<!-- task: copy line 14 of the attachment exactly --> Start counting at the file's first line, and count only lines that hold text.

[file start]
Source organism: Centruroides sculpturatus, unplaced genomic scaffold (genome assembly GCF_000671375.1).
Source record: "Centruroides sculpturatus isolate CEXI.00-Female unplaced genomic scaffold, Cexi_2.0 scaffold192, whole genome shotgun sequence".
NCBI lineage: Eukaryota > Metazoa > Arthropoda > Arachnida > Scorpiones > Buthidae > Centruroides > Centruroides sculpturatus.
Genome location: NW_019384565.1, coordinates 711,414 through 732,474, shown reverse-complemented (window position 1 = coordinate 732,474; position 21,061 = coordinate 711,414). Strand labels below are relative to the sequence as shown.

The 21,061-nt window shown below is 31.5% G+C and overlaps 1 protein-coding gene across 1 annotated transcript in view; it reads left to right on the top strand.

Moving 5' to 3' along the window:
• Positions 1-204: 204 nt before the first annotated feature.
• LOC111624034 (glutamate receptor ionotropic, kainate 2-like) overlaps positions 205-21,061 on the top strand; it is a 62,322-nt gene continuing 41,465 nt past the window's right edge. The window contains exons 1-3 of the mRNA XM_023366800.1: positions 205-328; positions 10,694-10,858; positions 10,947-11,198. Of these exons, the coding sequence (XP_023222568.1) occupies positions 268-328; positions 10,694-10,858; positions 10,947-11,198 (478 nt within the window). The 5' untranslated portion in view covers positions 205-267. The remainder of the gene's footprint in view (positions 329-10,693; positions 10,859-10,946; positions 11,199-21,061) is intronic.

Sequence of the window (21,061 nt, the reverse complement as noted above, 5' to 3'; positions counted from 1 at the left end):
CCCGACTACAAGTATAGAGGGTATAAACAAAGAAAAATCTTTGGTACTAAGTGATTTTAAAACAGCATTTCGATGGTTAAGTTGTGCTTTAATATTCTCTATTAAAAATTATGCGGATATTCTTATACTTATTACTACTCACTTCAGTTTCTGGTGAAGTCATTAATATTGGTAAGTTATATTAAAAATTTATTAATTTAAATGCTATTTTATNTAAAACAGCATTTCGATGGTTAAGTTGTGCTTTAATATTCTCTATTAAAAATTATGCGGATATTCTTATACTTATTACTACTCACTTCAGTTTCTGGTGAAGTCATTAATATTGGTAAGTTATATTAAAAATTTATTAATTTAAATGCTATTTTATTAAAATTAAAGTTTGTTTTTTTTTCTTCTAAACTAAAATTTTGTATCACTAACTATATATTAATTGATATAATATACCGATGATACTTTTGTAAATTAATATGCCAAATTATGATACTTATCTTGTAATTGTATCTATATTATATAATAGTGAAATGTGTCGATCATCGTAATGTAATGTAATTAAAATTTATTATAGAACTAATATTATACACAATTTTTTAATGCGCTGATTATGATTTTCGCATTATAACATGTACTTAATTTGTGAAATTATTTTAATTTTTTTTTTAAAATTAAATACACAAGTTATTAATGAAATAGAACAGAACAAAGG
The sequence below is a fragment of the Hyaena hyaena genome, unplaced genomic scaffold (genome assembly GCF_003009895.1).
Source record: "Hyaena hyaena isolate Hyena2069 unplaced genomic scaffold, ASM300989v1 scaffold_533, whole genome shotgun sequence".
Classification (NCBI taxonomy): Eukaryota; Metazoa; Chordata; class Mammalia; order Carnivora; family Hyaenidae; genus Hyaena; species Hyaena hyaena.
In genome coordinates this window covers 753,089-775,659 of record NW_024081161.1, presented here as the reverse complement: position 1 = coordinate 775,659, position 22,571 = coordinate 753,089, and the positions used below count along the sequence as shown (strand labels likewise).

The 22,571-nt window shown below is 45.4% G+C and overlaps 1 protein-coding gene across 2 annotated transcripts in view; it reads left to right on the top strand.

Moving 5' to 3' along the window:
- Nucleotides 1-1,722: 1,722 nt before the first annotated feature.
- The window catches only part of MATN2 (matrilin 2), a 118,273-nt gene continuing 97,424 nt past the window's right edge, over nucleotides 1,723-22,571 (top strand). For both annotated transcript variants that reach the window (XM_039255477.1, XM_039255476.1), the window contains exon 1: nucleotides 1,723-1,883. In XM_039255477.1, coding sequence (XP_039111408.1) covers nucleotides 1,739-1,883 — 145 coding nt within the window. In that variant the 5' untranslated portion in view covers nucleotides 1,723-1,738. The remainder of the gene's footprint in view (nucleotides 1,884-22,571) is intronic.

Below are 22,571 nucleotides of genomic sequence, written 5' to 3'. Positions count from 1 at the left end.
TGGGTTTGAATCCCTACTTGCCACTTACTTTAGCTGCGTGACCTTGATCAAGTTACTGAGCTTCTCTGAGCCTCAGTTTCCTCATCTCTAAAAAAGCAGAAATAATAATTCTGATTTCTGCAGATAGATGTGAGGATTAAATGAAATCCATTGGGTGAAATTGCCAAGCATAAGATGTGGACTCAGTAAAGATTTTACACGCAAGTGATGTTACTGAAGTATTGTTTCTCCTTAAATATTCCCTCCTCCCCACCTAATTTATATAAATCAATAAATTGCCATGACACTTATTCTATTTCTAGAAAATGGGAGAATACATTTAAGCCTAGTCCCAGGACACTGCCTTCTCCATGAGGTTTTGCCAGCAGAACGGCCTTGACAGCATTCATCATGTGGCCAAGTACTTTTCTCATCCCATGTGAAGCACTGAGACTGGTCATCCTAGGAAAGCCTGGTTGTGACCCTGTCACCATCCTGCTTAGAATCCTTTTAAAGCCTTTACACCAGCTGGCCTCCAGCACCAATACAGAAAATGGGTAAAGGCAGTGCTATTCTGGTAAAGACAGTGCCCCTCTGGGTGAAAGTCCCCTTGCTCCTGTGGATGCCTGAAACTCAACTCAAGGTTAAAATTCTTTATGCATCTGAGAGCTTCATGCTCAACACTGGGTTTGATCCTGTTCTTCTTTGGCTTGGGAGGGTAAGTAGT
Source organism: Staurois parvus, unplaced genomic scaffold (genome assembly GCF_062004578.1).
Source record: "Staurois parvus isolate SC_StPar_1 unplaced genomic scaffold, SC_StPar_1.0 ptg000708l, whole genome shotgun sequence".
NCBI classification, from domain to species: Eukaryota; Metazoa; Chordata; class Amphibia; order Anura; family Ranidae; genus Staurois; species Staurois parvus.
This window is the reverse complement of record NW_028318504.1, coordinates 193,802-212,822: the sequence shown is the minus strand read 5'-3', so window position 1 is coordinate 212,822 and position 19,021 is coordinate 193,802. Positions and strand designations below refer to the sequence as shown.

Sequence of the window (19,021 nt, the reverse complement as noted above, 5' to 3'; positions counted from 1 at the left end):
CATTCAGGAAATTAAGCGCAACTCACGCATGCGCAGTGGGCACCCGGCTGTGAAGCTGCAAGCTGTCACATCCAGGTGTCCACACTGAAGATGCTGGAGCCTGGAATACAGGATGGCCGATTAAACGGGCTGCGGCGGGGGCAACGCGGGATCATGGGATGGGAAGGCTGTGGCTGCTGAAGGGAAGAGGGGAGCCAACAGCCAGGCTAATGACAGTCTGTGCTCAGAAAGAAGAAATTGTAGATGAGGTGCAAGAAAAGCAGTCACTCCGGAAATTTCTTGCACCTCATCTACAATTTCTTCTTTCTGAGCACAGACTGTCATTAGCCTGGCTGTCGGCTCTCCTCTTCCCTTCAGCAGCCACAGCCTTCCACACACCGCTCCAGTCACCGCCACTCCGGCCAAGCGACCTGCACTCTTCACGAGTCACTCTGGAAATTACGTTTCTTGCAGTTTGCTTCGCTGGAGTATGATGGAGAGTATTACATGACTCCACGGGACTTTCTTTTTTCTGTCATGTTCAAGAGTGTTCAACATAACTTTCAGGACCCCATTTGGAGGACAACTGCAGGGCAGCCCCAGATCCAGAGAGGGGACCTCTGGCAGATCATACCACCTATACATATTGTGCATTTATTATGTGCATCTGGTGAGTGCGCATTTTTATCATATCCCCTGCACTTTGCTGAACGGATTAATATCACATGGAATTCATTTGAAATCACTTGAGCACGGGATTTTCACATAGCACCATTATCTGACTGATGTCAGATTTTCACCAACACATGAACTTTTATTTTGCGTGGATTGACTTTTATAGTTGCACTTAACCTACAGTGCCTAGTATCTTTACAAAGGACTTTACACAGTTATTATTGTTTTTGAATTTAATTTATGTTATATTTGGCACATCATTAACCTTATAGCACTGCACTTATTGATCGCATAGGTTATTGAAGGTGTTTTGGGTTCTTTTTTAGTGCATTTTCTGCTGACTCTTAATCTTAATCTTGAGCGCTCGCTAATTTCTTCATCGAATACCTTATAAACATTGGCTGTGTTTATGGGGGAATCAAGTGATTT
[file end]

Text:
In genome coordinates this window covers 753,089-775,659 of record NW_024081161.1, presented here as the reverse complement: position 1 = coordinate 775,659, position 22,571 = coordinate 753,089, and the positions used below count along the sequence as shown (strand labels likewise).